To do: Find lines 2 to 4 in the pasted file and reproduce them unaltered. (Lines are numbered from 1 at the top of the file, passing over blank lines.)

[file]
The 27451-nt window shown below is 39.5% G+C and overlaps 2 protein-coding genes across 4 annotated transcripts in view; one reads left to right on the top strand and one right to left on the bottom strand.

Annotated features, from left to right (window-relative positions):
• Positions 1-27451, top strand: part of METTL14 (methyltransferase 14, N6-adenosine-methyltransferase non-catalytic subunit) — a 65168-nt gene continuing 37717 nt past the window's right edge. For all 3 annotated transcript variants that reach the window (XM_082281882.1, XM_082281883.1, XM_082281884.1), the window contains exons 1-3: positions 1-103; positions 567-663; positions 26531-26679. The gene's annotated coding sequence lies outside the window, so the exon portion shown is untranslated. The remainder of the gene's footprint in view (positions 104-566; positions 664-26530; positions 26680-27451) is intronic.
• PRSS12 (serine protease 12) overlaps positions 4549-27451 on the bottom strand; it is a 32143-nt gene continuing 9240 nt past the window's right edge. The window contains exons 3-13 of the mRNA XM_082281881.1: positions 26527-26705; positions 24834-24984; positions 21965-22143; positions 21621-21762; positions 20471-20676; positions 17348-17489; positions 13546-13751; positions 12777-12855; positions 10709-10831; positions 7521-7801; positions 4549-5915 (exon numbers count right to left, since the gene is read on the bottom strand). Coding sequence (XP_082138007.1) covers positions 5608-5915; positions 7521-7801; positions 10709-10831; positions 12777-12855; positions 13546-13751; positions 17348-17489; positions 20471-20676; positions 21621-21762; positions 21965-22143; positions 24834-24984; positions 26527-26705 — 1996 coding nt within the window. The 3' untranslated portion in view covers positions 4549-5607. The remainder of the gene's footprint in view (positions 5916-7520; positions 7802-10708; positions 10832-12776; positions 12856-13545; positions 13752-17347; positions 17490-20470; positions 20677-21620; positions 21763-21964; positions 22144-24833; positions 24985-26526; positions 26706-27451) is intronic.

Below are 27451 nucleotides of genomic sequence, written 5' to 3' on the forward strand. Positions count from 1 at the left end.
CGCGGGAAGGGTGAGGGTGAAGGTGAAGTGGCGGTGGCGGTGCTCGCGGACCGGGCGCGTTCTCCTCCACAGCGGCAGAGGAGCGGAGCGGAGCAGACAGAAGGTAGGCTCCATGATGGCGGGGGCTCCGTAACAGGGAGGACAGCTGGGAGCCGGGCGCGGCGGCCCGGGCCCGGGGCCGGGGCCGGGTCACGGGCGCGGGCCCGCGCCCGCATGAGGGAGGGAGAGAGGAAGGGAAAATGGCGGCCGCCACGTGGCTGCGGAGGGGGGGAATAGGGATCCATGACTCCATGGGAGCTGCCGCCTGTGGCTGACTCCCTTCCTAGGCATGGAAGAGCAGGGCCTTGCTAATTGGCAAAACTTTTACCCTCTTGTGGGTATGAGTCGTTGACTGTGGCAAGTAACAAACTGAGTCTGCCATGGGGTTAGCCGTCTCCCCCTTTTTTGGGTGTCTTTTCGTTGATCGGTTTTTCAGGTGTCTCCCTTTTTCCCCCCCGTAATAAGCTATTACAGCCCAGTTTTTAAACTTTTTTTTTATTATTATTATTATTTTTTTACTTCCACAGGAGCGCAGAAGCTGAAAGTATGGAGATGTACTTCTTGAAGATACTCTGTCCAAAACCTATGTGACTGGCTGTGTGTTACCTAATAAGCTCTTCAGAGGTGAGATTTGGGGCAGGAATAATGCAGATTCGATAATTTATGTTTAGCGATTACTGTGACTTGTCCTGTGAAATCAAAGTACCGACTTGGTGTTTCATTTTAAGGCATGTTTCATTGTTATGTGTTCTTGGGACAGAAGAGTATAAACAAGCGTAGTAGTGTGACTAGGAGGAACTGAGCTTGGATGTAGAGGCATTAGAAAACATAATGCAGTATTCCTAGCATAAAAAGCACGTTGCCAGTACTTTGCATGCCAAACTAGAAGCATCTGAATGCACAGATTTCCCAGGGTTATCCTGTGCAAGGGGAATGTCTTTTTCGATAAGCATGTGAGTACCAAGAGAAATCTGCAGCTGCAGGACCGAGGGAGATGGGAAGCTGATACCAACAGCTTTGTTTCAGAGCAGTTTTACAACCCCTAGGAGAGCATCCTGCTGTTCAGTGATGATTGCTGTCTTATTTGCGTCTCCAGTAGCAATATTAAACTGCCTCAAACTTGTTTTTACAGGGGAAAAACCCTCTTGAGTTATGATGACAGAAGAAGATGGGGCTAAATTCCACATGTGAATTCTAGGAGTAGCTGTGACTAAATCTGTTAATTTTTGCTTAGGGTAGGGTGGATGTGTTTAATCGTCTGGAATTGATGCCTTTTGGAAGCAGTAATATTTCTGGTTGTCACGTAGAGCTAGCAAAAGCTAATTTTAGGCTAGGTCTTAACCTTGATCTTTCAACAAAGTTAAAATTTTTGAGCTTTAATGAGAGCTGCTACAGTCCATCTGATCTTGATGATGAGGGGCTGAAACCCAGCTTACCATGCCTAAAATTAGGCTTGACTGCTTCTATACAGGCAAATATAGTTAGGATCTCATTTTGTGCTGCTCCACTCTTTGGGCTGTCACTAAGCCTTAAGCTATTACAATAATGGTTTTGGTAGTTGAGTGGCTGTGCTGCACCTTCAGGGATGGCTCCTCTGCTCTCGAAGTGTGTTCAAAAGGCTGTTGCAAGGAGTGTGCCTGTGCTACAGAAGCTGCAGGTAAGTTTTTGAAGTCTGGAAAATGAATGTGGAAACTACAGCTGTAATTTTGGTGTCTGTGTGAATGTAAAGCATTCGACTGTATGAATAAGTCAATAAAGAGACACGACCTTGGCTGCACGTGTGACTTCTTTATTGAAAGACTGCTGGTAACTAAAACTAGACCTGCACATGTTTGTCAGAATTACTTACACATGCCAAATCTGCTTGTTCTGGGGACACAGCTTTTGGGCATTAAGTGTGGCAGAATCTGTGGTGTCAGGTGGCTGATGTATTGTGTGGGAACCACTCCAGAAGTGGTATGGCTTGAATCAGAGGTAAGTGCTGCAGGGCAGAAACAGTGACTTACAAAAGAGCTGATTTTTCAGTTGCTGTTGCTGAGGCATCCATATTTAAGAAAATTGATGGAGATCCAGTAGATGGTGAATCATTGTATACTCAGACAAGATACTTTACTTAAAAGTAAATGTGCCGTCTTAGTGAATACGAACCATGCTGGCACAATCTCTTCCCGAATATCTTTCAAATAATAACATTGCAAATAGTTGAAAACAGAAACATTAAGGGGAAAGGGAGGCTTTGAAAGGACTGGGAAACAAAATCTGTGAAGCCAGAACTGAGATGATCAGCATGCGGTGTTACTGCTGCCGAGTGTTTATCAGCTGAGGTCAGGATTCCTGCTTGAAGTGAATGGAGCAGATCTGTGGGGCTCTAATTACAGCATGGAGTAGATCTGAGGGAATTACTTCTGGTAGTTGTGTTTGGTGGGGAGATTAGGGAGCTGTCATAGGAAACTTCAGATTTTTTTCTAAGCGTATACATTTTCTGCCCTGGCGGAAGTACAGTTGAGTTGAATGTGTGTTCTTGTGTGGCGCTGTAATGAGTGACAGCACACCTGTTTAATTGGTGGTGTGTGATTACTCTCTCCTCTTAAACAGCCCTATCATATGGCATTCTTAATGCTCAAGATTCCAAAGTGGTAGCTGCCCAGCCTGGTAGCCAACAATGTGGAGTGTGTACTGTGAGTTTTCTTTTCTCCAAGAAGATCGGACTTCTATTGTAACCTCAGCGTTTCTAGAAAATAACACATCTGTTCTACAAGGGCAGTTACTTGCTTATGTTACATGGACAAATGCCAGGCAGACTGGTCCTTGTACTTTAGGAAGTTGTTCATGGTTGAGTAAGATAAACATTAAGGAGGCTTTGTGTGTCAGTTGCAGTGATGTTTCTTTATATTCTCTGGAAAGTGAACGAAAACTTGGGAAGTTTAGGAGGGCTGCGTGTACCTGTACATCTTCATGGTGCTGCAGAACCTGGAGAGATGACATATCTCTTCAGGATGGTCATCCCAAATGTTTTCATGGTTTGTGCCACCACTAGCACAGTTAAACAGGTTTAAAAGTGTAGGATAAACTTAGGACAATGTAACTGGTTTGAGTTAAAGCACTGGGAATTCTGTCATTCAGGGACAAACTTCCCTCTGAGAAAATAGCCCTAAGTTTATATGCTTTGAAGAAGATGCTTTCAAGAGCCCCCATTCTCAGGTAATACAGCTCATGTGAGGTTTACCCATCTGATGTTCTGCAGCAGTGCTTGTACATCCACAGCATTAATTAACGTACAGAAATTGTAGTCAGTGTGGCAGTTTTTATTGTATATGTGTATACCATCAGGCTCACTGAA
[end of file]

Annotated features, from left to right (window-relative positions):
• Positions 1-27451, top strand: part of METTL14 (methyltransferase 14, N6-adenosine-methyltransferase non-catalytic subunit) — a 65168-nt gene continuing 37717 nt past the window's right edge. For all 3 annotated transcript variants that reach the window (XM_082281882.1, XM_082281883.1, XM_082281884.1), the window contains exons 1-3: positions 1-103; positions 567-663; positions 26531-26679. The gene's annotated coding sequence lies outside the window, so the exon portion shown is untranslated. The remainder of the gene's footprint in view (positions 104-566; positions 664-26530; positions 26680-27451) is intronic.
• PRSS12 (serine protease 12) overlaps positions 4549-27451 on the bottom strand; it is a 32143-nt gene continuing 9240 nt past the window's right edge. The window contains exons 3-13 of the mRNA XM_082281881.1: positions 26527-26705; positions 24834-24984; positions 21965-22143; positions 21621-21762; positions 20471-20676; positions 17348-17489; positions 13546-13751; positions 12777-12855; positions 10709-10831; positions 7521-7801; positions 4549-5915 (exon numbers count right to left, since the gene is read on the bottom strand). Coding sequence (XP_082138007.1) covers positions 5608-5915; positions 7521-7801; positions 10709-10831; positions 12777-12855; positions 13546-13751; positions 17348-17489; positions 20471-20676; positions 21621-21762; positions 21965-22143; positions 24834-24984; positions 26527-26705 — 1996 coding nt within the window. The 3' untranslated portion in view covers positions 4549-5607. The remainder of the gene's footprint in view (positions 5916-7520; positions 7802-10708; positions 10832-12776; positions 12856-13545; positions 13752-17347; positions 17490-20470; positions 20677-21620; positions 21763-21964; positions 22144-24833; positions 24985-26526; positions 26706-27451) is intronic.